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First time with my aunt in Lika

This year, all the dice fell into place and at the end of July we set off on our long-planned “return” to our homeland. We decided to bring her fifteen-year-old son, who grew up hearing stories about Lica, but had never seen her. Everyone to whom we told that we would spend those three days visiting cemeteries, deserted villages and weedy yards where we used to play as little girls looked at us rather surprised. They were even more surprised that we were taking a teenager on such a trip and that he even agreed to go with us.

Neither we nor he paid attention to those comments. We decided, found accommodation in Gospić and set off.

I was surprised by the full bus that left Belgrade station for Knin and Šibenik that evening. As usual when I travel, I looked at the people around me and tried to “figure out” who they are, why they are traveling, whether they are happy, sad, curious. I quickly made a “split”. There were a few who simply traveled to the sea, relaxed and ready to fall asleep as soon as the lights on the bus went out. However, most of them had a gleam in their eyes like ours. It was clear that they were also traveling to their homeland. We differed only in the amount of trepidation, impatience and curiosity that spoke clearly of how many times each of us had traveled this road.

Highway, border, night drive through Slavonia, Banija and Kordun and finally, at dawn, Lika! We stop at the pump near Plitvice Lakes, tired but happy. I breathe in the well-known air, a smell that nothing, not even the past 30 years, could erase from my being. I tell my sister to take a deep breath because it was the first time he and Lika met. He looks at me a little confused, but smiles and nods.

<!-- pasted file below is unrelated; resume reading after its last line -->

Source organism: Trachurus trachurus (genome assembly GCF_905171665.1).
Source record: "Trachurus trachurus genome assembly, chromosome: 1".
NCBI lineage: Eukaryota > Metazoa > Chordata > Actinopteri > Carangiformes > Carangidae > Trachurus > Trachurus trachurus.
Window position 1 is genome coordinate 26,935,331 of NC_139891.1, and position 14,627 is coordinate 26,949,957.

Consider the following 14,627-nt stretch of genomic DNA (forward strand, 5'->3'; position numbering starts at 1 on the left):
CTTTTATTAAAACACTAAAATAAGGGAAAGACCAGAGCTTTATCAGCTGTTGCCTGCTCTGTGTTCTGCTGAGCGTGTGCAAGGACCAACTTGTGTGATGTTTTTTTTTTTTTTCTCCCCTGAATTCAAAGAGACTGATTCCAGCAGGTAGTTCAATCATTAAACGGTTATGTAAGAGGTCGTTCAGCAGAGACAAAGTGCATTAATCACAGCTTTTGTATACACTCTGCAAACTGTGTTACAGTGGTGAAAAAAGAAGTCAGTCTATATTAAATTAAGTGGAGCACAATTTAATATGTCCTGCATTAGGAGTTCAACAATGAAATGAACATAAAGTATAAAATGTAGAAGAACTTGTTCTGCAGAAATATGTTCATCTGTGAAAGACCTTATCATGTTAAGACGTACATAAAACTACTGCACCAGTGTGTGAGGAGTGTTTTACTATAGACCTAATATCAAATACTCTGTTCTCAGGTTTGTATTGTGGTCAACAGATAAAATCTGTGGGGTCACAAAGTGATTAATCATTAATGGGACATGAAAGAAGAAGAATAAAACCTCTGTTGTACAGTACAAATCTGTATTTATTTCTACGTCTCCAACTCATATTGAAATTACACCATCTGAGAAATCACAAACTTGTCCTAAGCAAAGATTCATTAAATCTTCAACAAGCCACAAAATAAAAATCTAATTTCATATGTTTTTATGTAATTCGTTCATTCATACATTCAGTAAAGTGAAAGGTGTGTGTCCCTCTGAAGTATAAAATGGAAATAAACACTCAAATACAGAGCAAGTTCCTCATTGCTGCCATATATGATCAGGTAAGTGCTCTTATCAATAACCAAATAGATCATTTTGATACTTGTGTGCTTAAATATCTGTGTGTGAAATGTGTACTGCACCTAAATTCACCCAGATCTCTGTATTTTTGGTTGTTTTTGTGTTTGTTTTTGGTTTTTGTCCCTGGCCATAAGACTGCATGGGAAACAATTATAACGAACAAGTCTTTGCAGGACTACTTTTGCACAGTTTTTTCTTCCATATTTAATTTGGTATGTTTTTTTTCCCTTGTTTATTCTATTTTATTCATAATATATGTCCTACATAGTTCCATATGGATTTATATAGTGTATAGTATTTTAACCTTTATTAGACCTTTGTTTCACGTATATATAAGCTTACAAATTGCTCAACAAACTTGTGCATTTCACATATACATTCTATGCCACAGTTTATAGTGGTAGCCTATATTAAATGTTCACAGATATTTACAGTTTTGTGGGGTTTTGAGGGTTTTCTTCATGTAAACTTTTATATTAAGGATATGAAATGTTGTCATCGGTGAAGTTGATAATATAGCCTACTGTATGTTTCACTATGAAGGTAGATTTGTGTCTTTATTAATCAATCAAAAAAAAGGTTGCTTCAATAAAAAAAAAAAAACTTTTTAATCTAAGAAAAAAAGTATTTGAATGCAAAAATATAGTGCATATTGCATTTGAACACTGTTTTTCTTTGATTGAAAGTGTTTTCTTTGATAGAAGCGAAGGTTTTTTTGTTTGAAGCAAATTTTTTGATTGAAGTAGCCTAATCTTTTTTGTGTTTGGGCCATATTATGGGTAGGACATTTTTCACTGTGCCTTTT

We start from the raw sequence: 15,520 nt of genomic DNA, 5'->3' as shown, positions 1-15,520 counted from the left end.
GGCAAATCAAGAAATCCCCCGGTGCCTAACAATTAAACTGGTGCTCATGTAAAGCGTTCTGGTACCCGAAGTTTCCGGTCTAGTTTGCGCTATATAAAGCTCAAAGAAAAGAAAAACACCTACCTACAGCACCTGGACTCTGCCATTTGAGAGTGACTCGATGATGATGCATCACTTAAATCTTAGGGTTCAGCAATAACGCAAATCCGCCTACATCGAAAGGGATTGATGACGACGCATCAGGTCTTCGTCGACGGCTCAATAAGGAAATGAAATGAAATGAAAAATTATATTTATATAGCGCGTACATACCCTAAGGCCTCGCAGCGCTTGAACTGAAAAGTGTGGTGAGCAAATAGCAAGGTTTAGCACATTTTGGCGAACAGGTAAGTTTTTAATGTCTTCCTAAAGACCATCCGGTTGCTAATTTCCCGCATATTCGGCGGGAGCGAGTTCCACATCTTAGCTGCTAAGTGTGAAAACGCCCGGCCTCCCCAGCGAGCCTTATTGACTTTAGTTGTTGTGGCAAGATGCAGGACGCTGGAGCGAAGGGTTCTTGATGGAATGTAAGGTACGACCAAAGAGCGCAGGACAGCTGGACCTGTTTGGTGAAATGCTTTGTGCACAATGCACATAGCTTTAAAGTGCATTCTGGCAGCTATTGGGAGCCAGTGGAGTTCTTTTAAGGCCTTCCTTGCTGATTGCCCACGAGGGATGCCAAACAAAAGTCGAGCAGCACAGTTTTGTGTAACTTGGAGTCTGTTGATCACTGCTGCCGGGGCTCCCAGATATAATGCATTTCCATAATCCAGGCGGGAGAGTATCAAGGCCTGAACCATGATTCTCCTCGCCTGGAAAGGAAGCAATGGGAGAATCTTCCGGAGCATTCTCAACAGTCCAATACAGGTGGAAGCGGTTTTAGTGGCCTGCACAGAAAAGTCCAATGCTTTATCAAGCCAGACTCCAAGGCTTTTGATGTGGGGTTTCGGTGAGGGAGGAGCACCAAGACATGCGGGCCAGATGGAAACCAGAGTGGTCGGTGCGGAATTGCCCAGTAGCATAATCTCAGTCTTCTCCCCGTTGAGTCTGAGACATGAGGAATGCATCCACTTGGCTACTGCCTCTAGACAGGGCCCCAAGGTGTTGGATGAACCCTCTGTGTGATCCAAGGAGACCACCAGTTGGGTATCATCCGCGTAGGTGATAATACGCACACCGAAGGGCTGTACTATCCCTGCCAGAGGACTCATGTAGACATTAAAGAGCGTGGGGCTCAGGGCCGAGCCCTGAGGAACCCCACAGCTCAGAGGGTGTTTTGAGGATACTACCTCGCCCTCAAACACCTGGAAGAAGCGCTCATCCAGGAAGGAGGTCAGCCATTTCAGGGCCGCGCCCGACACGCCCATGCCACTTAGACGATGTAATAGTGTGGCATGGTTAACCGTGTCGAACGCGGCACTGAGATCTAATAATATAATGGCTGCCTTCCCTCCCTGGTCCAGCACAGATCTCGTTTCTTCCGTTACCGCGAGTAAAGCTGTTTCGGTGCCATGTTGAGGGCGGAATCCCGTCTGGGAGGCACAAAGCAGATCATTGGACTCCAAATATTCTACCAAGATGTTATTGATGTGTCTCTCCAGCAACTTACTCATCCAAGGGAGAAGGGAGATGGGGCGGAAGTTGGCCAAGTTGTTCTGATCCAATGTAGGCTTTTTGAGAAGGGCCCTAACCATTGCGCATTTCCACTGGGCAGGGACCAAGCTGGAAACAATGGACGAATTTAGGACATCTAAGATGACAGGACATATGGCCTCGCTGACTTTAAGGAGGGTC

A little later, at Udbina, we change into a van and head for Gospić. It’s cold, we pulled out socks and jackets from the bag, which seemed completely irrational last night, at 35 in Belgrade. My sister and I are commenting aloud – that’s how it is in Lika! With laughter, we count the potholes over which the driver drives us rather harshly, but safely, through the desolate and dark Serbian villages. We leave behind a few people who traveled with us. You can see that they are going home or to their relatives. In the end, only the three of us remain. The driver is quite surprised to learn that we are going to a haunted apartment, and we are also overwhelmed by some indescribable sadness. The truth that we have been living with for years “broke” painfully and completely exposed in front of us. We are foreigners, tourists, in our hometown, in our Face!

And exactly the opposite of what could be expected at such a moment, we decided to “heal” the bitterness of that knowledge by touching an even bigger wound. After a short rest, we set off for Divosel, my father’s native village. The first “station” – the cemetery, because there are no living people in Divosel!